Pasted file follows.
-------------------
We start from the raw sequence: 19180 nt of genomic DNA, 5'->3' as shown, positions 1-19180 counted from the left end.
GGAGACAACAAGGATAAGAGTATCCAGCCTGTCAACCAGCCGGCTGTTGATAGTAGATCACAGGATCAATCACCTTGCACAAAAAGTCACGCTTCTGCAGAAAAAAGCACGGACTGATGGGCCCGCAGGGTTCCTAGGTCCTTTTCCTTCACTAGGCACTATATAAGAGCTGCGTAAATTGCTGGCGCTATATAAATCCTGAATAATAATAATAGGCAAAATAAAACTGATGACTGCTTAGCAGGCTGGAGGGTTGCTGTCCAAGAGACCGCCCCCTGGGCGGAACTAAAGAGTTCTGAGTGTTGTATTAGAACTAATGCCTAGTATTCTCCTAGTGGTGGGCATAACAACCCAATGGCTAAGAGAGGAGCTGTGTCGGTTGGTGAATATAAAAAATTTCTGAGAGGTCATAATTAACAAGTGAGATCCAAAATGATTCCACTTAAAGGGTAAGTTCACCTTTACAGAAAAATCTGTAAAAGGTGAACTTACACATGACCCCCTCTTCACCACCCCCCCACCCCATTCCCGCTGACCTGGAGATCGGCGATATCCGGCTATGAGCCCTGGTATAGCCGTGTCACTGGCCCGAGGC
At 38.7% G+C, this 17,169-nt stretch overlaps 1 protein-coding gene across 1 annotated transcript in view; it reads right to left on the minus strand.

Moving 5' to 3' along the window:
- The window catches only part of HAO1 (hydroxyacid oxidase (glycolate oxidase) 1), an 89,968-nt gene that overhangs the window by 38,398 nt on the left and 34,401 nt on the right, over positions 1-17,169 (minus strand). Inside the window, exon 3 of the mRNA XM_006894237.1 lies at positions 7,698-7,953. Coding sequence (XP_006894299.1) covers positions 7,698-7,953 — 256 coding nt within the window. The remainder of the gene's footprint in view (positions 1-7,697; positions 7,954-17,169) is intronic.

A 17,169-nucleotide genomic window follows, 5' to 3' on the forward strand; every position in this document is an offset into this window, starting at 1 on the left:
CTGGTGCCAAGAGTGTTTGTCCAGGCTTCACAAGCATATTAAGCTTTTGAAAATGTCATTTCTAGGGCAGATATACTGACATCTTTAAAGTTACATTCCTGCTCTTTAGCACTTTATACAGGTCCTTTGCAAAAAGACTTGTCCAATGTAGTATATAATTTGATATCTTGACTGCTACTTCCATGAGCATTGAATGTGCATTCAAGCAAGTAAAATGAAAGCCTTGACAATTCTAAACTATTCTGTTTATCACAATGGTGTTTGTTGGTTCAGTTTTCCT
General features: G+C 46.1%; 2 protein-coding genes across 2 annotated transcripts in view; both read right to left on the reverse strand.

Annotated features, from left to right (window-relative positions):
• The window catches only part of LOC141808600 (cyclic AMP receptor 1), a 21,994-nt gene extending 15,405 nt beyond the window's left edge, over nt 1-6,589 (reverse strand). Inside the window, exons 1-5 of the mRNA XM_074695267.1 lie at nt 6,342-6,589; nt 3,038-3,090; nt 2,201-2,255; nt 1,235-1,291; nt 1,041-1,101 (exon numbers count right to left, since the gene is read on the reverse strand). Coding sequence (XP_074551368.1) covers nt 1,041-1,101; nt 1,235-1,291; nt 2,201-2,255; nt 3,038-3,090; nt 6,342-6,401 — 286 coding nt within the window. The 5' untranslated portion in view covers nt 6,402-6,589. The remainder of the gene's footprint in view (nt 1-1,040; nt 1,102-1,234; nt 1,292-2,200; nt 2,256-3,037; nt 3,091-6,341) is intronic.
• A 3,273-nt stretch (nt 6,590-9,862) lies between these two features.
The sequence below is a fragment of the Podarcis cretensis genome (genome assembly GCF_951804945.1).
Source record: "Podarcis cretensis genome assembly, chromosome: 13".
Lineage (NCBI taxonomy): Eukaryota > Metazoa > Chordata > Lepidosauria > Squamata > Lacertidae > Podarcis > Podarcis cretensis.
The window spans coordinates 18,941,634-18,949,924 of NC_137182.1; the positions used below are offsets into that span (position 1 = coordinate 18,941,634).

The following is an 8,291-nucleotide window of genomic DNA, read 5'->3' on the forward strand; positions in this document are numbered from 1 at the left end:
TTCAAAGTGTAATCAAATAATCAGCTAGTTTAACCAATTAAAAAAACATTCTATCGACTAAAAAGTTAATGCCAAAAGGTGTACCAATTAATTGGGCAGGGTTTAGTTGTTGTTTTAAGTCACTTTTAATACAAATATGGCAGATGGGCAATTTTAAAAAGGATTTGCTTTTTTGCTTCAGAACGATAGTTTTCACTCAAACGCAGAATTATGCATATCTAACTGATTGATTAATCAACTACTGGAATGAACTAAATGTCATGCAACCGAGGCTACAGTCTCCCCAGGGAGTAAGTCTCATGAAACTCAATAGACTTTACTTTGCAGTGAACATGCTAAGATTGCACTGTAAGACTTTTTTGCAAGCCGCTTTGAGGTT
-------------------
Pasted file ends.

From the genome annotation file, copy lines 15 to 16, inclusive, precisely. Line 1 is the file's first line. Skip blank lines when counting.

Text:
The window spans coordinates 18,941,634-18,949,924 of NC_137182.1; the positions used below are offsets into that span (position 1 = coordinate 18,941,634).

The following is an 8,291-nucleotide window of genomic DNA, read 5'->3' on the forward strand; positions in this document are numbered from 1 at the left end: